A sad topic…
I think it is an excellent subject. I work with doctorate students in my own city, I teach them. There are small jazz clubs in Switzerland. I listen to your musicians there. The other teachers avoid that. It is important to listen to the youth. I see what I do and do not want to do there, I learn as well.
Coming back to that video, how did you succeed in becoming a professional at 25?
That was our first concert. But we would gather in small garages with friends before that, played on the streets or in churches. I practiced so I could tell something in front of people. One day my teacher told me that I couldn’t play every single note softly. You have to think that the audience is behind a corridor even if you have a thousand people in front of you. Don’t hit the notes. Feel the intensity. You can play a note strongly but you cannot play it loud. You have to think internally. This requires mental strength. I would lie down on the bed and imagine the concert the day before. I would imagine the notes in front of my eyes, how I would touch the key. You can think of this as a Buddhist meditation technique. Energy is such a powerful thing. I focus on this intensity after writing the notes.
I came across it your webpage, what is the story of your composition called Firuzağa?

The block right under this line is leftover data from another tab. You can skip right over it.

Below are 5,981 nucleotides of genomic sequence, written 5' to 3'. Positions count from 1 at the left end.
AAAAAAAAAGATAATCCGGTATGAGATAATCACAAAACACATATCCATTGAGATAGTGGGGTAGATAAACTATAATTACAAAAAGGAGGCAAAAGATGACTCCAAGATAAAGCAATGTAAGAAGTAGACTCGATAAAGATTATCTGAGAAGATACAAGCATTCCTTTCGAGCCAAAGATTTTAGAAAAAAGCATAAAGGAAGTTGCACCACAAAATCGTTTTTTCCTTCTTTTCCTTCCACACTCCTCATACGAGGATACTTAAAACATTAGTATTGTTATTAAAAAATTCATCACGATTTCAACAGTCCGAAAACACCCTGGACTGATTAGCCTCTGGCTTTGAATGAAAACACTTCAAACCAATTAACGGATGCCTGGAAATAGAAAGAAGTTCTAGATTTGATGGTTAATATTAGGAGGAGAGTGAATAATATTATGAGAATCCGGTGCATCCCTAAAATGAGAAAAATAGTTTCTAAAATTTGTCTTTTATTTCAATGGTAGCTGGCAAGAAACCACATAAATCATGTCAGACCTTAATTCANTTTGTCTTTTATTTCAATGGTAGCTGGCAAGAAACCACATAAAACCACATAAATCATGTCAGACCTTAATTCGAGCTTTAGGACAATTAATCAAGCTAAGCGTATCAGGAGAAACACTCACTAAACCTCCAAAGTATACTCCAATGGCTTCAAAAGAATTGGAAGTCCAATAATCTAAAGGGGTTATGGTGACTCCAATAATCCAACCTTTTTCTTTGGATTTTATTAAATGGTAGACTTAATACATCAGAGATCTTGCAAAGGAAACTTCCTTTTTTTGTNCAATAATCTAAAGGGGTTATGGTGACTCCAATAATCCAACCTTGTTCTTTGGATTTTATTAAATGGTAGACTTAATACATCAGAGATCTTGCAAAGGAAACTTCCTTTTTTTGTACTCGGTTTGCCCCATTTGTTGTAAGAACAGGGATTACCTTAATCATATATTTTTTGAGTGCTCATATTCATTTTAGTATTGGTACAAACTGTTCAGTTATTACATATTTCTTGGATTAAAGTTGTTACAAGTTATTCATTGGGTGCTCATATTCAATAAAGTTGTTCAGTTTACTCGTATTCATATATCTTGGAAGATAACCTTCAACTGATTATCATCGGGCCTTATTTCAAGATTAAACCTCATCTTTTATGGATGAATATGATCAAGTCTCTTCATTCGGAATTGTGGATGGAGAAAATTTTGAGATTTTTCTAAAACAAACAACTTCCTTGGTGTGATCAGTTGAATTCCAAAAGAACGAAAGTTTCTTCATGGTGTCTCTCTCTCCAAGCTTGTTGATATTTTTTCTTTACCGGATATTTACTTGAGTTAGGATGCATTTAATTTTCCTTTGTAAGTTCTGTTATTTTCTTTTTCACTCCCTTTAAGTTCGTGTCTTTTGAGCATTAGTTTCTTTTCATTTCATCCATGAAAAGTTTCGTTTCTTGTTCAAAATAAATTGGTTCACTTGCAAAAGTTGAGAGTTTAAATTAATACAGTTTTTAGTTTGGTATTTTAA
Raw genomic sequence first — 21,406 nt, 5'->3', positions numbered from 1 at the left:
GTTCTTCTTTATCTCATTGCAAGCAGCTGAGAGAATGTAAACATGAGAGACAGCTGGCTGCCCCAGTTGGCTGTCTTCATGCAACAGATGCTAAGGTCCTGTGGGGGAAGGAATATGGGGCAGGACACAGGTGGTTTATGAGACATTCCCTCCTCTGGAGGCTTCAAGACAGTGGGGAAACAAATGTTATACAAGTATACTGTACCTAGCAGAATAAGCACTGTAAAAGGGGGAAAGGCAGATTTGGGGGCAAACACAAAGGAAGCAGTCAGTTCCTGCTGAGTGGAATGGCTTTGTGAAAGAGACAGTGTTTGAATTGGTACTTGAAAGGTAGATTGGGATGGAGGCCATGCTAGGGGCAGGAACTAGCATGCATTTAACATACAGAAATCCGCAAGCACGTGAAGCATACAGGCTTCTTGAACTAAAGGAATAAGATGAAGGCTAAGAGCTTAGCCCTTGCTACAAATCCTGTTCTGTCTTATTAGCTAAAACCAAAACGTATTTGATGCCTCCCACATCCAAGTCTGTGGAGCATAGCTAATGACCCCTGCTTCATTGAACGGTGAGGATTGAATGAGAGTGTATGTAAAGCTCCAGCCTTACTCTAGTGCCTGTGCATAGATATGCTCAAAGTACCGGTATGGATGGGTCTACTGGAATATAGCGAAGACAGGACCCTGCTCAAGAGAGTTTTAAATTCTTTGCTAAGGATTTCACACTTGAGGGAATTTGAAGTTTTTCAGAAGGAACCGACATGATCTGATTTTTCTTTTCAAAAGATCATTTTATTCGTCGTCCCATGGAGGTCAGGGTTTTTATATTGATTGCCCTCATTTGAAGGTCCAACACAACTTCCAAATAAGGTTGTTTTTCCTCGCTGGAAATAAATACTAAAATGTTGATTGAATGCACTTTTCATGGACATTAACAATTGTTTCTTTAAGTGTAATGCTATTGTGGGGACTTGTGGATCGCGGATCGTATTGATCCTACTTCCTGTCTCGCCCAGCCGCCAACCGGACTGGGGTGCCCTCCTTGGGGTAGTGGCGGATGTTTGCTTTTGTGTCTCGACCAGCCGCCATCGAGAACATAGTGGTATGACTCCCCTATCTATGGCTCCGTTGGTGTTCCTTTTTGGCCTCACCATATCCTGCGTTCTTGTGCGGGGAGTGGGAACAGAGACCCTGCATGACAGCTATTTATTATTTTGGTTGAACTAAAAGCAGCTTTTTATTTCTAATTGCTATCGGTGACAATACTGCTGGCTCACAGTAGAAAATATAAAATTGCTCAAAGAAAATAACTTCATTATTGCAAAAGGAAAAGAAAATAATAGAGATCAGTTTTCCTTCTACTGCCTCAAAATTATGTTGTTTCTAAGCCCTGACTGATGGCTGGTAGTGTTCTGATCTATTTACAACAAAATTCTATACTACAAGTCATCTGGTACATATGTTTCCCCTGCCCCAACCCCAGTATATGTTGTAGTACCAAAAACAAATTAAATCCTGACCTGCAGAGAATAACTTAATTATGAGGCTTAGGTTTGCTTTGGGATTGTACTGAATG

The story of Firuzaga… My wife’s roots are Armenian. Her grandfather was an Armenian who lived in Üsküdar, Istanbul. He would cross the Bosphorus to go to the church and visit a church in Tophane, right next to Karaköy. They started there until the 1930s. They weren’t forced to immigrate because they had an international business and an office in Karaköy. But my wife’s father was very strict about Turkish people. He would not want stuff made in Turkey at home or want to hear anyone talking about them. That is why my wife didn’t want to visit Istanbul. She was born in Paris, and then they moved to Switzerland, but she had her own prejudices. We usually travel during my birthdays. I bought tickets to Istanbul for the both of us. She did not speak a word in the plane, none in the taxi or the hotel. We slept and I realized she was gone when I woke up. I went to the reception right away and asked. “She left early in the morning” they replied. I asked “Did she have her bags?”. “No” the receptionist replied “She left without anything”. I went upstairs and checked her bags. She came back a few hours later, we sat on the terrace. “You know François,” she said “It feels like home. The smells in Sultanahmet was just like in my mom’s kitchen.” What was the question? Ah yes, Firuzaga… We bought a house there afterward. We lived there for seven years. I still visit. Sometimes for three months, sometimes for a week, it depends.